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UBS AM Bond bites: What doesn’t bend, breaks

Man performing yoga

Trading Japanese Government bonds has been a sleepy “widow-maker” for decades; we consider the potential range of repercussions of a shift in the Bank of Japan’s policy.

Yoga, it’s not for everyone. While spiritual enlightenment has so far eluded me, semi-regular practises have so far succeeded in keeping my lower back in working order. It seems that a few child’s poses here and chaturangas there provides the tonic for many hours spent rooted to a desk. As the mantra goes: “what doesn’t bend, breaks”. As the yoga teacher repeated this line, my thoughts wandered to financial markets (I must have not been in much of a meditative state that morning). How many times have we seen inflexible policy regimes become fragile and break with spectacular effect? Even in the discomfort of a dolphin pose – think half plank, half handstand – it wasn’t hard to think of half a dozen. It is of course the downfall of fixed-exchange rate regimes that have garnered the most attention in financial history books. The end of the gold standard completely re-shaped the global economy. Even isolated collapses of individual currency pegs have been felt well beyond the trading floor. For instance, it was the 1997 collapse of the Thai baht peg that spawned the Asian Financial Crisis. And I remember all too well how the sudden revaluation of the Swiss franc in January 2015 immediately added 20% to the cost of an overseas trip to the Alps.

The capping and uncapping of bond yields

This is not a paper however about yoga, nor the cost of living in Zurich, nor even the benefits of hedging your currency exposure. Getting to the point, similar principles apply to the bond market. In fact, in practical terms it is easier for central banks to cap or control bond yields than it is exchange rates. While fighting speculators in currency markets requires accumulating a large war chest of reserves, central banks print their own currency so can in theory buy unlimited amounts of bonds denominated in that currency.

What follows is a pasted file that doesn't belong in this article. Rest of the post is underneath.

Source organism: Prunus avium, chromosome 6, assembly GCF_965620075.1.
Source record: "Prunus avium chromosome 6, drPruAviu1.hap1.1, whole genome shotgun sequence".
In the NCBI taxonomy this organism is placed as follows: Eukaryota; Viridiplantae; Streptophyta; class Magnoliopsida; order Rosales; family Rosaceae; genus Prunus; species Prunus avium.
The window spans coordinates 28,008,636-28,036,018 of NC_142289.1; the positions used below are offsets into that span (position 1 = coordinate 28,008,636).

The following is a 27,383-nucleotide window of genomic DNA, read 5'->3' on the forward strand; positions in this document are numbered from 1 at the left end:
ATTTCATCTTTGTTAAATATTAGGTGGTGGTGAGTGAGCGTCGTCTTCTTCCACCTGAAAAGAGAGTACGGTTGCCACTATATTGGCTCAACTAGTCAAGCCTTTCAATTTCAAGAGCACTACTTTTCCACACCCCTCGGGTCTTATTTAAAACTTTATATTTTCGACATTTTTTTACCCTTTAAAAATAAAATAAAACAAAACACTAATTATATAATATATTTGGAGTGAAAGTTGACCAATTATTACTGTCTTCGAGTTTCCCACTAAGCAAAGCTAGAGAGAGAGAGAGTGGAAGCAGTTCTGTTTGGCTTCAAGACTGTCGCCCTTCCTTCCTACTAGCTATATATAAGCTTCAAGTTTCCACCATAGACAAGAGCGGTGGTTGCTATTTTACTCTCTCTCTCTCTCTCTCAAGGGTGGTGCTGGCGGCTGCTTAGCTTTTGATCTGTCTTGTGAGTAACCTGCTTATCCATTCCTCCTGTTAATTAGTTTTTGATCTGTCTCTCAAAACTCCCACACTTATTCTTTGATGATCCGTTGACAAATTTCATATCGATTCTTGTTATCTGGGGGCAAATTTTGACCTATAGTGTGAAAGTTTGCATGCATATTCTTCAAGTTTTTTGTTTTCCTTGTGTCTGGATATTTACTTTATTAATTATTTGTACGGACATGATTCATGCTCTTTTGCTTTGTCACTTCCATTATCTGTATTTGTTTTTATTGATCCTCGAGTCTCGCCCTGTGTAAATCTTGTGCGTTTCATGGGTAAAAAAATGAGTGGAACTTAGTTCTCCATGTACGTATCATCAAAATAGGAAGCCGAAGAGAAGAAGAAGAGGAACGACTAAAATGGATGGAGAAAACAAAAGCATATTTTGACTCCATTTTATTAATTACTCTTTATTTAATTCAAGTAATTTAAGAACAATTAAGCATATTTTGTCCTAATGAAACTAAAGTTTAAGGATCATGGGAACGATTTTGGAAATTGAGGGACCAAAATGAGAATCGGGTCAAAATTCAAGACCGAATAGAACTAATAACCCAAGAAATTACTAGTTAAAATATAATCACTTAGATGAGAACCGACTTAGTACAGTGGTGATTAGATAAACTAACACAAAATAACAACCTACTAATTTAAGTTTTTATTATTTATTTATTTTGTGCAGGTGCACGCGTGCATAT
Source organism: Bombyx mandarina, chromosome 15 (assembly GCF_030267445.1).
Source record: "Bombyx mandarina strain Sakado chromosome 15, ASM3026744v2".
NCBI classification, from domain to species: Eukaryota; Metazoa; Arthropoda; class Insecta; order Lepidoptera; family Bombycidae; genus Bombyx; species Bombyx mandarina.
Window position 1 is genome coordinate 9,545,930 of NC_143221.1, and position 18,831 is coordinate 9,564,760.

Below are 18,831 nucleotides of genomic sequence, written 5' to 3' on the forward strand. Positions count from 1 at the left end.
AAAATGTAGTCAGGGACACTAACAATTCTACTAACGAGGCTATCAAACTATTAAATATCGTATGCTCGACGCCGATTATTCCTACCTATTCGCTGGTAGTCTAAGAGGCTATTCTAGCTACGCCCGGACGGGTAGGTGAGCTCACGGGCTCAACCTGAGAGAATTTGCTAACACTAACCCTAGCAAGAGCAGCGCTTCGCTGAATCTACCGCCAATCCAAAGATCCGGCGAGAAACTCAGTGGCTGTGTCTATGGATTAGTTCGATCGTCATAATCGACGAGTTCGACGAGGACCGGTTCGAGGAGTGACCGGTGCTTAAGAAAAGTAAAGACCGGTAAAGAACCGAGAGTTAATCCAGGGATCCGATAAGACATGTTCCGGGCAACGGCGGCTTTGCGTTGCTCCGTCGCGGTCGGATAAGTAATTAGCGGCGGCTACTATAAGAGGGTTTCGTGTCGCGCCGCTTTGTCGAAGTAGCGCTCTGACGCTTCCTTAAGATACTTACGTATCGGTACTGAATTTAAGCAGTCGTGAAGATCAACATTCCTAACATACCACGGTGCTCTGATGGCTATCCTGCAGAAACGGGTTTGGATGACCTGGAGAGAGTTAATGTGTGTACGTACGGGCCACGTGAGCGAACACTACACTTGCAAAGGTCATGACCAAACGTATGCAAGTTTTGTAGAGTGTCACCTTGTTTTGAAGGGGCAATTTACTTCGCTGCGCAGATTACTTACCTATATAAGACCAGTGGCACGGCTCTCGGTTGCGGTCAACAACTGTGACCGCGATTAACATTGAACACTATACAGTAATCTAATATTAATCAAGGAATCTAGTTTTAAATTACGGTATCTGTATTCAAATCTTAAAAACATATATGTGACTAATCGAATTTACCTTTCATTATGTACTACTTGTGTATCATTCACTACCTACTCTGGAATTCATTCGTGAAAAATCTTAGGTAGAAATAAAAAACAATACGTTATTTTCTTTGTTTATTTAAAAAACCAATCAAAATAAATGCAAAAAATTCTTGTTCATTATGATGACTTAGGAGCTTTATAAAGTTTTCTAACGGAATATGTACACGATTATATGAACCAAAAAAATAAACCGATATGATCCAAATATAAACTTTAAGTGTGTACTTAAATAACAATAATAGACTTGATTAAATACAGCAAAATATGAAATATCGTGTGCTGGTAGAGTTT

But when these efforts run counter to the prevailing economic landscape or run into political issues, the rigidity in these policies becomes a source of fragility. These two ingredients are the bond market equivalent of attempting a downward dog with a pulled hamstring.

Again, this is something your Sydney-based correspondent has witnessed first-hand. The Reserve Bank of Australia (RBA) initiated a three-year bond yield target in March 2020 to keep borrowing costs tethered close to zero amid worries about the potential depressionary impact of a once-in-a-century pandemic. However, as the inflationary reality of the COVID-19 recovery started to reveal itself, the yield target was tested to breaking point. The targeted 3-year yield chaotically climbed 65 bps in a week before the RBA unceremoniously dumped the policy in November 2021.

Looking further back into the annals of history, a similar system of yield caps operated in the US from 1942 to 1951. In the latter years there was considerable tension between the Treasury, which wanted to finance the government’s large deficits at a low cost, and the US Federal Reserve, which was concerned about high inflation. The advent of the Korean war, which required greater defence spending leading to even higher rates of inflation, ultimately put paid to the yield caps. If this sounds familiar, it is meant to.

Bank of Japan YCC policy is under pressure

Which brings us to present-day Japan. At first glance, the inertia of Japanese Government bonds (JGBs) doesn’t look like a source of potential excitement for investors. 10-year yields have risen just 18 bps year-to-date, compared with the 148 bps rise in US Treasury equivalents1. It hasn’t just been this year. The average annual range for JGBs in the past five years has been just 20 bps.

Of course, this reflects the successful operation of the Bank of Japan’s YCC (yield curve control) policy, which has been in place since 2016 and currently does not permit the 10-year yield to deviate beyond +/-0.25% .